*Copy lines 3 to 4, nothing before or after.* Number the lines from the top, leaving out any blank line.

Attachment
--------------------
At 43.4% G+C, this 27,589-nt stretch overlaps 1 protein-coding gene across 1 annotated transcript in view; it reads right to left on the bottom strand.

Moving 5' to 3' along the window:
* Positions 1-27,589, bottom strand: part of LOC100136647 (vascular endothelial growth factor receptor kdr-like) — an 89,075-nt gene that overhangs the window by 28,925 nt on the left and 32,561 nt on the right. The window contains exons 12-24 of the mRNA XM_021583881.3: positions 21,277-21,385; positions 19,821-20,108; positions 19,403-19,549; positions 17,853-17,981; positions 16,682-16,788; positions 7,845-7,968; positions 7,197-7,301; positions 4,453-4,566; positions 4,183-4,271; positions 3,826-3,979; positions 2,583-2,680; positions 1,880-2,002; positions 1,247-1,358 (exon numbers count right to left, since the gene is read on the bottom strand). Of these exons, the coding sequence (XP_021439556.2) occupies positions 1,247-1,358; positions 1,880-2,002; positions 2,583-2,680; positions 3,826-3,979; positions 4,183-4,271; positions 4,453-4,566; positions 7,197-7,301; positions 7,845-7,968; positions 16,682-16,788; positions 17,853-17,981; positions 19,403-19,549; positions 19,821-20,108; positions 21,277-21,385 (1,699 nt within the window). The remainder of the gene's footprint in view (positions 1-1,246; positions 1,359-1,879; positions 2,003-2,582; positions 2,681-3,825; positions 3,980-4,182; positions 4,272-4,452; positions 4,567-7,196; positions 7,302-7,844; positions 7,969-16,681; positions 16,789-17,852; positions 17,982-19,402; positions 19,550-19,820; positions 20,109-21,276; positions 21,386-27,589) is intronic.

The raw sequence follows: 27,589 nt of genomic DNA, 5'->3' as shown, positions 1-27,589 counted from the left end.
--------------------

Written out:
* Positions 1-27,589, bottom strand: part of LOC100136647 (vascular endothelial growth factor receptor kdr-like) — an 89,075-nt gene that overhangs the window by 28,925 nt on the left and 32,561 nt on the right. The window contains exons 12-24 of the mRNA XM_021583881.3: positions 21,277-21,385; positions 19,821-20,108; positions 19,403-19,549; positions 17,853-17,981; positions 16,682-16,788; positions 7,845-7,968; positions 7,197-7,301; positions 4,453-4,566; positions 4,183-4,271; positions 3,826-3,979; positions 2,583-2,680; positions 1,880-2,002; positions 1,247-1,358 (exon numbers count right to left, since the gene is read on the bottom strand). Of these exons, the coding sequence (XP_021439556.2) occupies positions 1,247-1,358; positions 1,880-2,002; positions 2,583-2,680; positions 3,826-3,979; positions 4,183-4,271; positions 4,453-4,566; positions 7,197-7,301; positions 7,845-7,968; positions 16,682-16,788; positions 17,853-17,981; positions 19,403-19,549; positions 19,821-20,108; positions 21,277-21,385 (1,699 nt within the window). The remainder of the gene's footprint in view (positions 1-1,246; positions 1,359-1,879; positions 2,003-2,582; positions 2,681-3,825; positions 3,980-4,182; positions 4,272-4,452; positions 4,567-7,196; positions 7,302-7,844; positions 7,969-16,681; positions 16,789-17,852; positions 17,982-19,402; positions 19,550-19,820; positions 20,109-21,276; positions 21,386-27,589) is intronic.

The raw sequence follows: 27,589 nt of genomic DNA, 5'->3' as shown, positions 1-27,589 counted from the left end.